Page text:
There are three operations than can be performed on these resource URLs:

  • POST: adds openings to the current openings for the OAR job. The openings are given in the POST body as a JSON payload, with the format:
    "addr": "space separated list of hostnames or ipv6 host (/128) addresses" or array of,
    "proto": (optional) protocols to open, can be "tcp+udp" (the default) or "all"
    "port": (mandatory if proto=="tcp+udp", forbidden if proto=="all") integer, or "space separated list of ports or port ranges" or array of. A port range is in the form "port1..port2",
    "src_addr": (optional) same as addr, for source addresses. Also possible to pass IPv6 network addresses (/x with x < 128)
  • DELETE: delete all openings for the OAR job.
  • GET: returns all openings for an OAR job.

Following verification are performed:

  • check that user making the request has permission on the job
  • for an opening request, check that all requested destination addresses belong to the job
  • for an opening request, check that the job has started

If the request is accepted, a success HTTP code is returned, which can be 200 if all the firewalls could be immediately configured, or 202 if one or more of the firewalls could not yet be configured. If one of the firewall could not be immediately configured (maybe there is a network issue, or the firewall is rebooting...) the service will retry to apply the opening every X seconds (X currently being set to 60 seconds)

If the request is refused or fails for any reason, an error code is issued (4xx or 5xx), and the response body contains a message with an explanation of the error.

Example usage

Note.png Note

You can test this functionality from anywhere outside Grid'5000, like a campus, your home, or any server / VM, provided that you have IPv6 connectivity to the Internet.

Opening inbound SSH from the Internet

Connect to a Grid'5000 site and submit a job:

USER@fSITE:~$ oarsub -l nodes=1,walltime=1:00:00 -I

From now on, take note of the SITE, OAR_JOB_ID and NODE.

Activate IPv6 on the node:

USER@NODE:~$ sudo-g5k dhclient -6 br0

The request for firewall opening can be issued from anywhere, but it's more convenient to issue it from a frontend as it will avoid having to authenticate.

The opening request must include the IPv6 address of the node, which is in the form, so you just need to add -ipv6 inside the node name NODE (for example, if, then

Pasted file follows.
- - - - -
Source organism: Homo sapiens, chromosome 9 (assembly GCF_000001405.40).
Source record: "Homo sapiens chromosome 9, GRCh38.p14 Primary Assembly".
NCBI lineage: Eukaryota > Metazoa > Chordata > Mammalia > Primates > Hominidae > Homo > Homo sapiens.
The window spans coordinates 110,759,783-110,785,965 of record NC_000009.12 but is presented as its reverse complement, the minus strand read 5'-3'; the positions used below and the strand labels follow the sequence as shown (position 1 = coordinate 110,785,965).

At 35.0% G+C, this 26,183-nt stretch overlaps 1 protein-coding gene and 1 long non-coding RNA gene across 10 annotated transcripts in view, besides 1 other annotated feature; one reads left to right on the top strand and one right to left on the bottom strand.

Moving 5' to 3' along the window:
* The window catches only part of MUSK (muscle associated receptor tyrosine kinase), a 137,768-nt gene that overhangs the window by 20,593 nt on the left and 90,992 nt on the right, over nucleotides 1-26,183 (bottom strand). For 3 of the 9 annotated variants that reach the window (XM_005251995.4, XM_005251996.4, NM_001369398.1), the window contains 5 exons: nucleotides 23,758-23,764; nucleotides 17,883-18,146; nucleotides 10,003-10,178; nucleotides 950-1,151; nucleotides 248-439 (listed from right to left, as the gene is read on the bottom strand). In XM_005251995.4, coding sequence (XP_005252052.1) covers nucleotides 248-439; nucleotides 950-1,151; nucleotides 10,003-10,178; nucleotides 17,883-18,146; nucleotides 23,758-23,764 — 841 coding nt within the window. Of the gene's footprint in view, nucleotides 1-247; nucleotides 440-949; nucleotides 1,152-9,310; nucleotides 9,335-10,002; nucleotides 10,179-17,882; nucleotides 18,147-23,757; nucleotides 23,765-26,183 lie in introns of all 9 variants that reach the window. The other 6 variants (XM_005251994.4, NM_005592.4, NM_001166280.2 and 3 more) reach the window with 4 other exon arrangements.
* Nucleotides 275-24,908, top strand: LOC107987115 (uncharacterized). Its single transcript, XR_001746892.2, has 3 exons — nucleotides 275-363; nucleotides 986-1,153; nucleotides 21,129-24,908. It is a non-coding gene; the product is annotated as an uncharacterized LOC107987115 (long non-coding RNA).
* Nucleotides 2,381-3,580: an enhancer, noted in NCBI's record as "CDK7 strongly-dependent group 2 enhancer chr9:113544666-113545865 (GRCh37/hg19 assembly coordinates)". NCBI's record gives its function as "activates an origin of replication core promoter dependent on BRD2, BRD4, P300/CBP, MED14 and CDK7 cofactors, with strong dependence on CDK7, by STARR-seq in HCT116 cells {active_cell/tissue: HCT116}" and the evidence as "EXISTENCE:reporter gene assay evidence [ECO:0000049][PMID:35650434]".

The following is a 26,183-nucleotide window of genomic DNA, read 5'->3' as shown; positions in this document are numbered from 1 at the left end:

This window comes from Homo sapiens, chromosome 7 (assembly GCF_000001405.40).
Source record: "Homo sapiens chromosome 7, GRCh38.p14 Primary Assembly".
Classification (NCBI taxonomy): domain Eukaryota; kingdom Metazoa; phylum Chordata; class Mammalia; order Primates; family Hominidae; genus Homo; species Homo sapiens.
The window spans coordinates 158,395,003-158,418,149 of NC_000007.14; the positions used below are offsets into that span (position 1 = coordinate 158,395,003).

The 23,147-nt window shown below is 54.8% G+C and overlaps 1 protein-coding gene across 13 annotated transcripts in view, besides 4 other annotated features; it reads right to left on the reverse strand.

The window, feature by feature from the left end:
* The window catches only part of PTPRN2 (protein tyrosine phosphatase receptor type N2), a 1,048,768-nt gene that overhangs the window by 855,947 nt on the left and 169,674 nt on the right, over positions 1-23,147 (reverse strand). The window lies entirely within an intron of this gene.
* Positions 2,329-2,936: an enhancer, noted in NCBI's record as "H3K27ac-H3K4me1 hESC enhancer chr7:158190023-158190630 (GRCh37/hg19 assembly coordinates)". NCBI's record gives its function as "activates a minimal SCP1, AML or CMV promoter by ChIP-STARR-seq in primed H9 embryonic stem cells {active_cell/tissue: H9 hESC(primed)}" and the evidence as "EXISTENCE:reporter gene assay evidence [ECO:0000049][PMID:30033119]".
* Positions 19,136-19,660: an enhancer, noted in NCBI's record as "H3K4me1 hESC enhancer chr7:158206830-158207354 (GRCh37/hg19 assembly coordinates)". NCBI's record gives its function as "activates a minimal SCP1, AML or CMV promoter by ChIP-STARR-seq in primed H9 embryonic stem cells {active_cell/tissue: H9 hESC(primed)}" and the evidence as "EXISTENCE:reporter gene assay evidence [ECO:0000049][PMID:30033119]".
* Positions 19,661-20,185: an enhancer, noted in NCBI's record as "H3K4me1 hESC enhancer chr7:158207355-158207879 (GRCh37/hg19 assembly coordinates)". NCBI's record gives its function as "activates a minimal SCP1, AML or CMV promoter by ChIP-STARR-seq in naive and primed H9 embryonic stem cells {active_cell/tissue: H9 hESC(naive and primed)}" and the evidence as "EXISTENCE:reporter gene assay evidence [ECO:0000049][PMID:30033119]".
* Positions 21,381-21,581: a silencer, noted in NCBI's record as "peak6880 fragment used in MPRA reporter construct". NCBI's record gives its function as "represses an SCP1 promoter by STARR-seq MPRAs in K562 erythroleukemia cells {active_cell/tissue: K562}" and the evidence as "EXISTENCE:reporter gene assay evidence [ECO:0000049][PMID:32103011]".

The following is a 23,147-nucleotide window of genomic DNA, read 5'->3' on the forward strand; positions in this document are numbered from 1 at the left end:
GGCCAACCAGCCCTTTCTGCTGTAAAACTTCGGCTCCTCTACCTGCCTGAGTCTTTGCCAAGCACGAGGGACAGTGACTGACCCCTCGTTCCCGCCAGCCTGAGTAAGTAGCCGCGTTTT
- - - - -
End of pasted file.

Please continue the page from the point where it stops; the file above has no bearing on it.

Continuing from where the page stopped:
Then we send the request to the dynamic firewall service:

USER@flyon:~$ curl -i -d '[{"addr": "IPV6NODE", "port": 22}]'

If everything is ok, the answer code should be 200 or 202, and the response body should be similar to the request (except that all DNS names are converted to IPv6, and the response format is more "rigid").

For more complex requests, it's possible to have the JSON in a file:

USER@fSITE:~$ cat <<EOF > ~/example-firewall-opening.json
        "addr": "IPV6NODE",
        "port": 22

USER@flyon:~$ curl -i -d @/home/USER/example-firewall-opening.json

Then you can try sending pings to the node:


If you have an SSH key on your workstation which allows you to connect to Grid'5000 resources (it depends on your SSH setup), you should also be able to connect directly to the node:

USER@NODE:~$ ...

Then, as soon as the OARJOB is finished, the firewall opening will be deleted.

Restricting access to specific source addresses

For security reasons, you might not want to allow the whole Internet to access your nodes. It's possible to restrict firewall rules to specific source IP addresses. Assuming the IPv6 network of your home or lab is 2001:db8:1842:1234::/64:

USER@flyon:~$ curl -i -d '[{"addr": "IPV6NODE", "src_addr": "2001:db8:1842:1234::/64", "port": 22}]'

Now SSH to the node should work from your home/lab, but not from anywhere else.

Allowing any network protocol

You may want to experiment with protocols other than UDP and TCP, such as GRE, SCTP, IPv6-in-IPv6 tunnels... In this case, you should specifically allow "all" protocols:

USER@flyon:~$ curl -i -d '[{"addr": "IPV6NODE", "proto": "all"}]'

Note that, as a side-effect, it also allows TCP and UDP traffic on all destination ports. Use with caution or restrict the source address.